Below, I’ve summarized some of the key recommendations we provided to help guide this crucial initiative. Or if you feel like settling in for a longer read, I welcome you to check out the full response here.

Climate Vault’s Three Key Recommendations

#1 – Engage with the International Scientific Community

The global climate crisis demands urgent and coordinated action, yet there remains significant work to be done to move the mCDR space forward. This is why we encourage prioritizing engagement with key organizations and institutions that are already conducting valuable mCDR research and catalyzing innovation, such as the Scripps Institution of Oceanography, Woods Hole Oceanographic Institution, and Ocean Visions, among others. By leveraging the expertise and ongoing efforts of these organizations, we can collectively accelerate the development of effective mCDR solutions.

#2 – Establish Standards for Research Practices

To support safety, effectiveness, accountability, and collaboration across all research activities, standards should be developed to guide collective research practices under the mCDR Plan. Specifically, these standards should:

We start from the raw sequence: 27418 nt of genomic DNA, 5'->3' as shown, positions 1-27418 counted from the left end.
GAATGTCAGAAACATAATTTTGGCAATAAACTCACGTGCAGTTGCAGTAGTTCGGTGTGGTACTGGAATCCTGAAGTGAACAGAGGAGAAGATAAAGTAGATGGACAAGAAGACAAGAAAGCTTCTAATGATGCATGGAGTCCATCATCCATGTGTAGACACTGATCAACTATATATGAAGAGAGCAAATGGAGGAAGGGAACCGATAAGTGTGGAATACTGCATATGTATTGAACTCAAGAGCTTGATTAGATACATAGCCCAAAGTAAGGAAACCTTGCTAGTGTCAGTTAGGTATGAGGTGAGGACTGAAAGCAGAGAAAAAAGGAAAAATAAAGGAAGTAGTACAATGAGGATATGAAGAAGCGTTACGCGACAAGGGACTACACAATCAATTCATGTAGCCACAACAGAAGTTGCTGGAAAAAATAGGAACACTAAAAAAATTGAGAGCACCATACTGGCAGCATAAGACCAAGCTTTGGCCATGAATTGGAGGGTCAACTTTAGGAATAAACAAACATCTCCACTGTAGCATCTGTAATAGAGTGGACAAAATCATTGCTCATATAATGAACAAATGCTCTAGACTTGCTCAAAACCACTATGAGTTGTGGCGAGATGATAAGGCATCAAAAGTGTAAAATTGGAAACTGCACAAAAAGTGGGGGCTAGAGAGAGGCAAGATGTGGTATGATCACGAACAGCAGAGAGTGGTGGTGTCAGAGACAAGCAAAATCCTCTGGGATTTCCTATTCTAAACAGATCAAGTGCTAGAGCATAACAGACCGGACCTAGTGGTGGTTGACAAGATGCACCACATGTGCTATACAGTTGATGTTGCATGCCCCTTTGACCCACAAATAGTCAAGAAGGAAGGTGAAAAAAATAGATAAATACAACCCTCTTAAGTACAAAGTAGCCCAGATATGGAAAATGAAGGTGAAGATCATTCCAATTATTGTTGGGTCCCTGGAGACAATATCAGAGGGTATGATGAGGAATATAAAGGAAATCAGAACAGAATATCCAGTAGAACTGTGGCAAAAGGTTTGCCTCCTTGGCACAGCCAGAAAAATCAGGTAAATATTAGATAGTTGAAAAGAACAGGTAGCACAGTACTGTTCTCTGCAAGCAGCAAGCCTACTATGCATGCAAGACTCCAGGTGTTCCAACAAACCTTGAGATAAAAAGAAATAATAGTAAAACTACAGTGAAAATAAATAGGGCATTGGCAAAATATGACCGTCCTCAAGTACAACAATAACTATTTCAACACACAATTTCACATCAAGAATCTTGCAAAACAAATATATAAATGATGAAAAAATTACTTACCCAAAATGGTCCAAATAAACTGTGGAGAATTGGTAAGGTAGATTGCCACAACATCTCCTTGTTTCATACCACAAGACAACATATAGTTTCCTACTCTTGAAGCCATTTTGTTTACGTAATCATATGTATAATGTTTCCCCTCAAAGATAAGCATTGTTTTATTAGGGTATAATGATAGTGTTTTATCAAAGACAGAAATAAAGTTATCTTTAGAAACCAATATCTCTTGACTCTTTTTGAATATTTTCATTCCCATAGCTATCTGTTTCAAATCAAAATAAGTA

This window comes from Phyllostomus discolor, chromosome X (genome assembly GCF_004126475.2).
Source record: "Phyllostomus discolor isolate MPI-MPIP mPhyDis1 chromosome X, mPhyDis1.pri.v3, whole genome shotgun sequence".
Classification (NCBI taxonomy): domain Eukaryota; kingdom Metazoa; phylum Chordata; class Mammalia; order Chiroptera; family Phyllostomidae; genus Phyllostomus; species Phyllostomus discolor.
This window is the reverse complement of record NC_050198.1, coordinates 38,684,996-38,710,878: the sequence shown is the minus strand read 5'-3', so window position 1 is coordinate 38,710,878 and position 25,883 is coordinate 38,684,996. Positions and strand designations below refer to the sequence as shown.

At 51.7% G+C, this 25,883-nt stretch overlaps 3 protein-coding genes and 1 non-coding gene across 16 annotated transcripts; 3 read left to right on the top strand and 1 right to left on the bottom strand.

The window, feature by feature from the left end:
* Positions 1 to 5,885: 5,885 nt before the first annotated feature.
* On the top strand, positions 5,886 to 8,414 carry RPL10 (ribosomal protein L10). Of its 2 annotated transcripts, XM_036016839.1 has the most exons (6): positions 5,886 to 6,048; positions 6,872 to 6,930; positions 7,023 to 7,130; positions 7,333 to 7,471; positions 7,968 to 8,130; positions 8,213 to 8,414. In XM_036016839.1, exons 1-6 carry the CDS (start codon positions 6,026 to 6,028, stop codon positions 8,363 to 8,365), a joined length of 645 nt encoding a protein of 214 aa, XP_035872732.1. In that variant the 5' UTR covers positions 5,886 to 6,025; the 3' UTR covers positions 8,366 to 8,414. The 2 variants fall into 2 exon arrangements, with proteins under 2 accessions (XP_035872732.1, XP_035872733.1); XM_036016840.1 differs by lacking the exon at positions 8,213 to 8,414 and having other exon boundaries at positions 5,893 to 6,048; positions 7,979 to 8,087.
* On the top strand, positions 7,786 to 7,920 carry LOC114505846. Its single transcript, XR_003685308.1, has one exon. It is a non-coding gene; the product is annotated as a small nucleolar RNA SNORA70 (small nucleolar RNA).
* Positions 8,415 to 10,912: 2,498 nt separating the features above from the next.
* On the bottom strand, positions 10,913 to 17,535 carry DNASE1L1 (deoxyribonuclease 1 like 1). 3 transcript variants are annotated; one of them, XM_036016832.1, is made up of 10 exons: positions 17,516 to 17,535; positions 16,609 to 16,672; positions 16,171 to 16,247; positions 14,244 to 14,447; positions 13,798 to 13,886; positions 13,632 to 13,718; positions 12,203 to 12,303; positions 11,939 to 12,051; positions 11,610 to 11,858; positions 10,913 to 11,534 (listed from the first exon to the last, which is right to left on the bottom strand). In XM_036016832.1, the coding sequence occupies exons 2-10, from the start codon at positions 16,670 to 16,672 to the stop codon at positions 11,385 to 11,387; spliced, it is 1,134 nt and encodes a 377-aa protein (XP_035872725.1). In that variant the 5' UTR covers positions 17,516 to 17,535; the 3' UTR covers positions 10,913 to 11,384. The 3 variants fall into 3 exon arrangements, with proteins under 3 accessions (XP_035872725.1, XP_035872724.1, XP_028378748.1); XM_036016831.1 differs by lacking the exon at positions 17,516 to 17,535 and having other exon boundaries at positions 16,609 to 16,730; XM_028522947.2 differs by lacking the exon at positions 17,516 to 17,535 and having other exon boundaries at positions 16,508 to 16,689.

• Seek to identify and mitigate potential ecological and socioeconomic risks associated with mCDR activities and field experiments;
  • Include regular, independent assessments of program performance to maintain accountability without placing unnecessary burdens on research efforts and hampering progress;
  • Promote the standardization and sharing of data to foster transparency and collaboration;
  • Build in flexibility so that research needs and approaches can be adjusted based on new scientific evidence, as it becomes available; and
  • Clarify the duration of carbon sequestration (e.g., 100 years) that will be deemed acceptable for mCDR research. 

#3 – Prioritize Critical Needs and Common Hurdles

Based on Climate Vault’s research, engagement with the CDR community, and learnings from our RFP process for innovative CDR projects, we suggest prioritizing research efforts in several critical areas to advance mCDR initiatives and scale impactful solutions: